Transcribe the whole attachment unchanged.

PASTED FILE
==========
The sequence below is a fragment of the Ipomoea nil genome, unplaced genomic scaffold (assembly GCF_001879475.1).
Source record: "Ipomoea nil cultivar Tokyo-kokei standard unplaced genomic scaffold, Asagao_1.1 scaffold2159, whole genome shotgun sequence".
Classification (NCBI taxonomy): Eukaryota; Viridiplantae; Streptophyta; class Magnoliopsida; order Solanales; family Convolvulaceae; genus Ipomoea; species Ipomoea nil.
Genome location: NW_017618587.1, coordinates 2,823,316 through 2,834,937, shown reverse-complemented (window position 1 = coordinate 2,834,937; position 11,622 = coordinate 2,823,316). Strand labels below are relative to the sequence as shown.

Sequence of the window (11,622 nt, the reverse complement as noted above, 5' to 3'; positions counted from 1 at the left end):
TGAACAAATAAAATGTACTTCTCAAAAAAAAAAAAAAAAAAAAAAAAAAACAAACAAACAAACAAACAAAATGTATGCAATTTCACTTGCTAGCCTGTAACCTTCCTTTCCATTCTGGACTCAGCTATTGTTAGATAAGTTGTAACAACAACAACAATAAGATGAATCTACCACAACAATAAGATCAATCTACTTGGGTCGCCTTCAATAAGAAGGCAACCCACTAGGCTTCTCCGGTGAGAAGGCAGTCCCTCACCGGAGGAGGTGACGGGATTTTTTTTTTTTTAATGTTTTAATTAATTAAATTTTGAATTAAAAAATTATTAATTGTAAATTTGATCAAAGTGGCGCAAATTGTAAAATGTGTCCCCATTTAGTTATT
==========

The sequence below is a fragment of the Ipomoea nil genome, unplaced genomic scaffold (assembly GCF_001879475.1).
Source record: "Ipomoea nil cultivar Tokyo-kokei standard unplaced genomic scaffold, Asagao_1.1 scaffold2159, whole genome shotgun sequence".
Classification (NCBI taxonomy): Eukaryota; Viridiplantae; Streptophyta; class Magnoliopsida; order Solanales; family Convolvulaceae; genus Ipomoea; species Ipomoea nil.
Genome location: NW_017618587.1, coordinates 2,823,316 through 2,834,937, shown reverse-complemented (window position 1 = coordinate 2,834,937; position 11,622 = coordinate 2,823,316). Strand labels below are relative to the sequence as shown.

Sequence of the window (11,622 nt, the reverse complement as noted above, 5' to 3'; positions counted from 1 at the left end):
TGAACAAATAAAATGTACTTCTCAAAAAAAAAAAAAAAAAAAAAAAAAAACAAACAAACAAACAAACAAAATGTATGCAATTTCACTTGCTAGCCTGTAACCTTCCTTTCCATTCTGGACTCAGCTATTGTTAGATAAGTTGTAACAACAACAACAATAAGATGAATCTACCACAACAATAAGATCAATCTACTTGGGTCGCCTTCAATAAGAAGGCAACCCACTAGGCTTCTCCGGTGAGAAGGCAGTCCCTCACCGGAGGAGGTGACGGGATTTTTTTTTTTTTAATGTTTTAATTAATTAAATTTTGAATTAAAAAATTATTAATTGTAAATTTGATCAAAGTGGCGCAAATTGTAAAATGTGTCCCCATTTAGTTATT